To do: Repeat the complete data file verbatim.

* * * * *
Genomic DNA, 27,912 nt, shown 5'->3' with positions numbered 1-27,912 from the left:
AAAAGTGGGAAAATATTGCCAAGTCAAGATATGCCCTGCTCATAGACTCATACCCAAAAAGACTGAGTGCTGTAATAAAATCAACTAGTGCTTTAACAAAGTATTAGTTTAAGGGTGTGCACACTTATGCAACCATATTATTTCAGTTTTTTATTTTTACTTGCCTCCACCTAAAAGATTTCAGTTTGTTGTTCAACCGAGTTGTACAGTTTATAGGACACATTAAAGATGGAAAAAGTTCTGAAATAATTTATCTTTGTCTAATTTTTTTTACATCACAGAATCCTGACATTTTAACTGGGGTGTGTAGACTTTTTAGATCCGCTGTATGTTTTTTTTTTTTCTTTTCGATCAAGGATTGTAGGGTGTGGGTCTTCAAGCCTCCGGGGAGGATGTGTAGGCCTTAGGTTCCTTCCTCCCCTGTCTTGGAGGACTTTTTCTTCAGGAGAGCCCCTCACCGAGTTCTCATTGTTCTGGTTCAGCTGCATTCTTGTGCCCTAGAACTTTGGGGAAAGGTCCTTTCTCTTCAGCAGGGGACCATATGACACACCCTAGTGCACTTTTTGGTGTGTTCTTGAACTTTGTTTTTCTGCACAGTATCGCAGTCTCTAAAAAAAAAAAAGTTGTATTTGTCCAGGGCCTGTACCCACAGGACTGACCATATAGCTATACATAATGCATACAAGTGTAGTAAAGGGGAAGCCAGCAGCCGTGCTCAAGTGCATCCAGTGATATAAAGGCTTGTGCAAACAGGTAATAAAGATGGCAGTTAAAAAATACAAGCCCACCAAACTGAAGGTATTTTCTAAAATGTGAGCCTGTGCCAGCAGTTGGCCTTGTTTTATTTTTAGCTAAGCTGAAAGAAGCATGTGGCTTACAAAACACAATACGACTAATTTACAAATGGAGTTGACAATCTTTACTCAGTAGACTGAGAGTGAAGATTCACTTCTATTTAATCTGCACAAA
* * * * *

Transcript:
Genomic DNA, 27,912 nt, shown 5'->3' with positions numbered 1-27,912 from the left:
AAAAGTGGGAAAATATTGCCAAGTCAAGATATGCCCTGCTCATAGACTCATACCCAAAAAGACTGAGTGCTGTAATAAAATCAACTAGTGCTTTAACAAAGTATTAGTTTAAGGGTGTGCACACTTATGCAACCATATTATTTCAGTTTTTTATTTTTACTTGCCTCCACCTAAAAGATTTCAGTTTGTTGTTCAACCGAGTTGTACAGTTTATAGGACACATTAAAGATGGAAAAAGTTCTGAAATAATTTATCTTTGTCTAATTTTTTTTACATCACAGAATCCTGACATTTTAACTGGGGTGTGTAGACTTTTTAGATCCGCTGTATGTTTTTTTTTTTTCTTTTCGATCAAGGATTGTAGGGTGTGGGTCTTCAAGCCTCCGGGGAGGATGTGTAGGCCTTAGGTTCCTTCCTCCCCTGTCTTGGAGGACTTTTTCTTCAGGAGAGCCCCTCACCGAGTTCTCATTGTTCTGGTTCAGCTGCATTCTTGTGCCCTAGAACTTTGGGGAAAGGTCCTTTCTCTTCAGCAGGGGACCATATGACACACCCTAGTGCACTTTTTGGTGTGTTCTTGAACTTTGTTTTTCTGCACAGTATCGCAGTCTCTAAAAAAAAAAAAGTTGTATTTGTCCAGGGCCTGTACCCACAGGACTGACCATATAGCTATACATAATGCATACAAGTGTAGTAAAGGGGAAGCCAGCAGCCGTGCTCAAGTGCATCCAGTGATATAAAGGCTTGTGCAAACAGGTAATAAAGATGGCAGTTAAAAAATACAAGCCCACCAAACTGAAGGTATTTTCTAAAATGTGAGCCTGTGCCAGCAGTTGGCCTTGTTTTATTTTTAGCTAAGCTGAAAGAAGCATGTGGCTTACAAAACACAATACGACTAATTTACAAATGGAGTTGACAATCTTTACTCAGTAGACTGAGAGTGAAGATTCACTTCTATTTAATCTGCACAAA